In August of 2012 I attended the Jim Calhoun Celebrity Classic All Star Game at Mohegan Sun.
I'd never been and it turned out to be a great, great, great experience, even though some of my all-time favorite Huskies (Khalid El-Amin, Ben Gordon, Caron Butler) couldn't attend.
If you remember, that was right around the time Calhoun had fallen off his bicycle and injured his hip. He was going in for surgery so was unable to attend.
That left MC duties up to Kevin Ollie—assistant coach Kevin Ollie, that is.
I remember listening to him speak that night. It was a quick address of the crowd announcing Calhoun's injury and updating us on his condition. He also spent a few moments talking about what the charity game meant, what basketball at UConn stood for, and what he expected from the team going forward.
After he was done, I turned to my friend who was with me and said “That's the next head coach of UConn basketball, right there.”
That was my first real impression of Kevin Ollie as a coach. He spoke for only a few moments before a charity game in the beginning of August, but he was both funny and inspirational. A few weeks later, at the press conference to announce his promotion to the position of head coach after Calhoun's retirement, he further inspired, talking eloquently about what UConn meant to him, what he saw for the future, and how excited he was to be a part of it.
He gave us the “escalators are for cowards” line … an instant hit with the fan base.
I bring this up because, whether we admit it or not, first impressions are important. They don't have to define a coach's tenure at a university, but they sure as hell can set the tone.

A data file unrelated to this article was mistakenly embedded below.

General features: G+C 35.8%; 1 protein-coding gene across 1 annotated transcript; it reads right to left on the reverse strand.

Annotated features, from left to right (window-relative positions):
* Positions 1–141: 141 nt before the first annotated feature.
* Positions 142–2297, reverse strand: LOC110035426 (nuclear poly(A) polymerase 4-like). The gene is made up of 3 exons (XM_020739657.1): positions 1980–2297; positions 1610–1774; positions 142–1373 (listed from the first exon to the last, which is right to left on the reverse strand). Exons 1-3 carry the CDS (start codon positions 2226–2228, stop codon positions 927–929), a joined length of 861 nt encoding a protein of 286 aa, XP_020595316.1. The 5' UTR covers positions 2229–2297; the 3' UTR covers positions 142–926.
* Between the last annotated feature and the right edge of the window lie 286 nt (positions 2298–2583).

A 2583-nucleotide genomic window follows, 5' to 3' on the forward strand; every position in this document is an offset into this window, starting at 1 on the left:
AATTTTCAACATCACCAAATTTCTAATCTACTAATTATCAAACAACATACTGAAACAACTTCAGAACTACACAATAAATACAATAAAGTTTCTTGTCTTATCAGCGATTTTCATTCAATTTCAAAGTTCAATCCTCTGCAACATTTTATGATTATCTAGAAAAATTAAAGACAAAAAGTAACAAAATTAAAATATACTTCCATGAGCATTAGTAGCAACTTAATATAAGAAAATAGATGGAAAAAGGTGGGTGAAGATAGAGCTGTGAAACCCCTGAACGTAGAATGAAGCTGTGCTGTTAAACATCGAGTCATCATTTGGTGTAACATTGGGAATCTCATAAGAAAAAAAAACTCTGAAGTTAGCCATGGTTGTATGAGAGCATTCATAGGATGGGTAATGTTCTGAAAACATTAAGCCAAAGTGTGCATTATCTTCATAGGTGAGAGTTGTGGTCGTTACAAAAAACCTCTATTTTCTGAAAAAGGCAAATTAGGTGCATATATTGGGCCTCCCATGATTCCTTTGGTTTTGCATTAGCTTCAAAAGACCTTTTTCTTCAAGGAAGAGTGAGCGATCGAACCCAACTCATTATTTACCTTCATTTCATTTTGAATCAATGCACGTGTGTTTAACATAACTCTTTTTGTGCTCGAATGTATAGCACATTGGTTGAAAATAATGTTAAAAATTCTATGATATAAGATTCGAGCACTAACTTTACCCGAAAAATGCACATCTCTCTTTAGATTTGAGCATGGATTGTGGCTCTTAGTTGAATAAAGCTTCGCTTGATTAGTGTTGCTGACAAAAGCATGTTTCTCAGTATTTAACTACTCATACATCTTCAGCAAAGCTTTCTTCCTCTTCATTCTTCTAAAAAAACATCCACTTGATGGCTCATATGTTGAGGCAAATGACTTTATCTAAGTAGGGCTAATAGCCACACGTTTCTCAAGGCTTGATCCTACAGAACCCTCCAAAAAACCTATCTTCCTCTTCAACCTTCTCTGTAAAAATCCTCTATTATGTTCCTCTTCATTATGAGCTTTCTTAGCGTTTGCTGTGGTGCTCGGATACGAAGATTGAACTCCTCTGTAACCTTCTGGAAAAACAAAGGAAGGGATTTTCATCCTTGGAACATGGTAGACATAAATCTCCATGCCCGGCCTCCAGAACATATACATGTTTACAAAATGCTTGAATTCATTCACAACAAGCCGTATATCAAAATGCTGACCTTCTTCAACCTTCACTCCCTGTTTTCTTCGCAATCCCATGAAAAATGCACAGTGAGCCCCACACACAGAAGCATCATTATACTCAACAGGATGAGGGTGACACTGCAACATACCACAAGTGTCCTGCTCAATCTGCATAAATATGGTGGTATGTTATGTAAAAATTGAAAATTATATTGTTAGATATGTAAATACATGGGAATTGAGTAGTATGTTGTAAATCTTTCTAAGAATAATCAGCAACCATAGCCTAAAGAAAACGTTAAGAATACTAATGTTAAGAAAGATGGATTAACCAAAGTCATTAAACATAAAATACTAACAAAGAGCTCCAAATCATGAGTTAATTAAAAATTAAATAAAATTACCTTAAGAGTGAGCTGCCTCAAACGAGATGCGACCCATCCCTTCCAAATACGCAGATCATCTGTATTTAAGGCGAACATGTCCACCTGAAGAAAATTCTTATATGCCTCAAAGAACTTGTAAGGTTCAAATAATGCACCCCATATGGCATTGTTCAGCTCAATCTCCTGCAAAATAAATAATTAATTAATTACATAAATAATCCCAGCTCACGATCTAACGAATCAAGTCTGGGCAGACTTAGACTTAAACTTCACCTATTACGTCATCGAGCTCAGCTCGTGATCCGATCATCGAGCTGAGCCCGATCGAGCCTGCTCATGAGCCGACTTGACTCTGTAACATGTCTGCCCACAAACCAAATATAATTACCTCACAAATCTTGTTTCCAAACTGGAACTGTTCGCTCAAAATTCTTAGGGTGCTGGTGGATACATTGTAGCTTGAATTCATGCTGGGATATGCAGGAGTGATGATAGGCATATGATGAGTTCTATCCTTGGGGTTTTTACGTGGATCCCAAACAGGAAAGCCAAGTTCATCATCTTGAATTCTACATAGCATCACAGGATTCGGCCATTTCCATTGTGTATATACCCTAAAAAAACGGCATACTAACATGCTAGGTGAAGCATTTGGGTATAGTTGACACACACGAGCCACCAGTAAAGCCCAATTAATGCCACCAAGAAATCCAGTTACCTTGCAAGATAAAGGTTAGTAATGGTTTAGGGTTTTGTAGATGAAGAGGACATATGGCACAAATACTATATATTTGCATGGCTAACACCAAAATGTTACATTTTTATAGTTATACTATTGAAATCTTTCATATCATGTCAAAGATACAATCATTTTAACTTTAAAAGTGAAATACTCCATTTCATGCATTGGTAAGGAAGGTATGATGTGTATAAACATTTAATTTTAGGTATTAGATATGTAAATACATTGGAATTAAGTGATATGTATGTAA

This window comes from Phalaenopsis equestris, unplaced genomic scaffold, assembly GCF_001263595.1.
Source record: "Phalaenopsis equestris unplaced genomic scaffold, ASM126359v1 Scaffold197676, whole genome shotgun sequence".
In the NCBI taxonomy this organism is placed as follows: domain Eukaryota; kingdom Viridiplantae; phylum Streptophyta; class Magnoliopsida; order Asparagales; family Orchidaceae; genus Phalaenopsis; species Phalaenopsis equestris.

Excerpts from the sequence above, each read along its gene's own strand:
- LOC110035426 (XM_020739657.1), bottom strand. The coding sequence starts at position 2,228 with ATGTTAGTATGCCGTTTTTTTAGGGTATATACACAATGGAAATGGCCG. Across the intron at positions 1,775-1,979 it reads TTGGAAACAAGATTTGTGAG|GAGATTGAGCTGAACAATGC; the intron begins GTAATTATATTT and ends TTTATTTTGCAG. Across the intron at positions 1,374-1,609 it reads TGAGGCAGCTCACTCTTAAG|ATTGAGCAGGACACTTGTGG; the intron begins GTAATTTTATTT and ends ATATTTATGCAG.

I've written before about how, after Paul Pasqualoni got the UConn job, I had the chance to twice hear him speak in small-group settings. He was a perfectly nice, smart man … who couldn't inspire a rat to jump off of a sinking ship. Not his fault. Some men are just not very charismatic. I think Coach PP thought charismatic was some small city in the Ukraine.
I had never heard Bob Diaco speak before Thursday's press conference. I'd seen the pictures, read a few stories that featured quotes, and perused a couple of Note Dame message boards to get a sense of what they really thought about their departing defensive coordinator.
But, as they say, you only get one chance to make a first impression.
When this whole process started, I, like everyone else, insisted that all I wanted was someone who could turn the program around. It ultimately didn't matter if it was a Pete Carroll, rally-the-troops kind of motivator or a Bill Belichick clone, sporting the personality of a dead Cod fish left out in the sun for a day. All that mattered were results.
BUT … if I had my choice, I admitted, I wanted to be excited about UConn's next football coach, the way I was after hearing Ollie speak for the first time. I wanted to feel like good days were ahead and the Huskies had someone at the helm in which to believe.
For about 45 minutes on Thursday, Bob Diaco had me believing.
If you didn't have a chance to see it live (most of us, I'm sure, did not) then I highly recommend finding the video of the press conference and watching. Diaco, who admitted to being on only a few hours sleep over the course of about three days, was an absolute ball of energy. He sounded like someone truly, deeply happy to be the next head coach at UConn.